Day-Night Test is finally in India, and Sourav Ganguly & Co. have spared no expense or idea to create a stirring buzz. There’s been instant gratification for all the efforts too, in the form of rapid ticket sales that has seen the first four days of the Test being sold out already.
November 2013 was also evidence that Eden and Kolkata are never shy of a celebration. Sachin Tendulkar arrived for his 199th Test match with his cut-outs all over the city, stepped off the team bus to a confetti shower and walked into the stadium with songs about him playing out loud. His face was emblemized on one side of the toss coin too. That was peak Kolkata at its celebratory best, where the lines between indulgence and overindulgence were blurred.
And then there is now. A city is happy to embrace the pink – as seen from the Howrah bridge and a few prominent buildings near the stadium – while the teams themselves are yet to fully grasp the functionalities of the new color of the ball. As late as the eve of the fixture, Virat Kohli admitted there were still grey areas concerning how the ball would behave under different circumstances and how much of a challenge it was going to be.
The quick turnaround time between the newly-appointed BCCI president Sourav Ganguly suggesting the need to play a Day-Night fixture and the board hosting one was surprisingly short, given India’s reluctance to play it in Australia in late 2018. But Kohli had a defense to offer, believing it’s the sort of a concept that first needs to be trialled at home before the team can take the plunge on away shores.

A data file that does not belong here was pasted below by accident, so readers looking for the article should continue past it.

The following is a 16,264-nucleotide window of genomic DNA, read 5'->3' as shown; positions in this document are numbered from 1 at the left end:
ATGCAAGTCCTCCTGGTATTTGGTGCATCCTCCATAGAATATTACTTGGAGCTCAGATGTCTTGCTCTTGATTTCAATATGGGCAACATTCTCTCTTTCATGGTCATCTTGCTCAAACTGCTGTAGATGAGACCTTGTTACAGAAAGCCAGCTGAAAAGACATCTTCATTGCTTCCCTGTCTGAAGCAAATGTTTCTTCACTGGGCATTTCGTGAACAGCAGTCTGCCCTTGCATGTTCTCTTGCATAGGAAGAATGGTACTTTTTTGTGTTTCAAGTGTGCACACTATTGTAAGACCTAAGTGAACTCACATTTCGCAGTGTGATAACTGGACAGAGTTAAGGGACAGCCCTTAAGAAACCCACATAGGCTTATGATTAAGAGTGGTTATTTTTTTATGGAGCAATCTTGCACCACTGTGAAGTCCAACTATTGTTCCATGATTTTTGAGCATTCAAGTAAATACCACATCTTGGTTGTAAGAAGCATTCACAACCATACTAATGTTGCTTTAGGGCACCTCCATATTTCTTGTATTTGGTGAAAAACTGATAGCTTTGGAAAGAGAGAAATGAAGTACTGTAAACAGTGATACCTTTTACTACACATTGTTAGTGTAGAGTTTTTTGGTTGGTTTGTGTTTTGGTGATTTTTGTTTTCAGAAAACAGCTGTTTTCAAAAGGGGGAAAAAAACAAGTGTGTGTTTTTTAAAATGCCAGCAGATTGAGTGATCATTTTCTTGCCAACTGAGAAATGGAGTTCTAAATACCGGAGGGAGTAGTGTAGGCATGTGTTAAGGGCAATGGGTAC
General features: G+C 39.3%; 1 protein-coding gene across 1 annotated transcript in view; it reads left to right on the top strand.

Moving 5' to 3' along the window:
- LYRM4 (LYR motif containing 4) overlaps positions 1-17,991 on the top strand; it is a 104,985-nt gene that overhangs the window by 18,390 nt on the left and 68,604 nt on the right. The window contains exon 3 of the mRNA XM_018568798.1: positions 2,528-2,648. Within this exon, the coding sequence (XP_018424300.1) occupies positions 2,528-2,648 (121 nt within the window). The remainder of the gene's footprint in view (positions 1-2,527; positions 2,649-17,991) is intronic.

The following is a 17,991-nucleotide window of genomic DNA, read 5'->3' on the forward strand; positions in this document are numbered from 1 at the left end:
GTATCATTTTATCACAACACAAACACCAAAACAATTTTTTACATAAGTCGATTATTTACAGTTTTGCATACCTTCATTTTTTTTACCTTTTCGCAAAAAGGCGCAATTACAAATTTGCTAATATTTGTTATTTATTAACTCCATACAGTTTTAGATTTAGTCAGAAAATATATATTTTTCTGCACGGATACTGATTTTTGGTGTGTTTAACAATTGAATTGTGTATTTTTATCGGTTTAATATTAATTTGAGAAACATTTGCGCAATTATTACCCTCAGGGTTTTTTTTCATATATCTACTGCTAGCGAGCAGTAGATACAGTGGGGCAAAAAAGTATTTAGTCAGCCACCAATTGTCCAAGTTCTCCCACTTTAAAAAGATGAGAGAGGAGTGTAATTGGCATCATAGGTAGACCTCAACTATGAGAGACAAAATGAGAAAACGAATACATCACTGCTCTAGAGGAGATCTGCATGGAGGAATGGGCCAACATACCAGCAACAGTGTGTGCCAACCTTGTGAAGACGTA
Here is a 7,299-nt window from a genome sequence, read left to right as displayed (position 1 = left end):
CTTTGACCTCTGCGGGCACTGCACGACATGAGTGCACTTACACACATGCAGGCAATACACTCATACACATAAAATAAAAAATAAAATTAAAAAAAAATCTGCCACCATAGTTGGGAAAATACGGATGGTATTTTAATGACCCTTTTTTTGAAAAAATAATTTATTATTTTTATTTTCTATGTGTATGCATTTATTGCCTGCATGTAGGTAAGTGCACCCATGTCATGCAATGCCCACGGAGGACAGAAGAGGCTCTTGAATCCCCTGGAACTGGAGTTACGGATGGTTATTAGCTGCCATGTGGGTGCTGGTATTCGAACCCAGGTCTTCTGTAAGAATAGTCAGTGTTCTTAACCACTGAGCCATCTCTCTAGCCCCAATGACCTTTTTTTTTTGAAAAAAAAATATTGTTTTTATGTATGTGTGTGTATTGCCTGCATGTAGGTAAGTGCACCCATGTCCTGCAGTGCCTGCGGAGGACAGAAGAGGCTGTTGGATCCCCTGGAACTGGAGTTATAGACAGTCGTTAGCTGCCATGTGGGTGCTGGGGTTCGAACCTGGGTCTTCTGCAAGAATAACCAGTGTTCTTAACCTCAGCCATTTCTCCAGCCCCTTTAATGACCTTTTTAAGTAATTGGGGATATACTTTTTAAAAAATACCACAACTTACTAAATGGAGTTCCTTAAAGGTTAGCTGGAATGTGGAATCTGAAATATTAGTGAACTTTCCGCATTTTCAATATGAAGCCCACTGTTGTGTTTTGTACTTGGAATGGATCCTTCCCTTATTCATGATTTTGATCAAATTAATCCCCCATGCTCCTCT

So that trial is here, to make way for a future where India will approve of such challenges more often, and not just in their backyard. And beyond all the fanfare in Kolkata and the fact that both teams will begin with a blank slate in the face of something they’ve not experienced before, India is still primed to pocket all 60 points on offer.
Kuldeep Yadav has been in the midst of a lot of pink-ball practice – including during session breaks in Indore – but it is unlikely that India will tamper with the line-up that wrapped up the first Test in two and a half days.
Bringing in Al-Amin Hossain or Mustafizur Rahman for Mohammad Mithun could be a good move considering the quicks are going to be ones making headlines in this pink-ball Test. Benching Mithun will also allow Bangladesh to play senior batsman Mushfiqur Rahim at No.4, which has been mulled over since the Indore Test.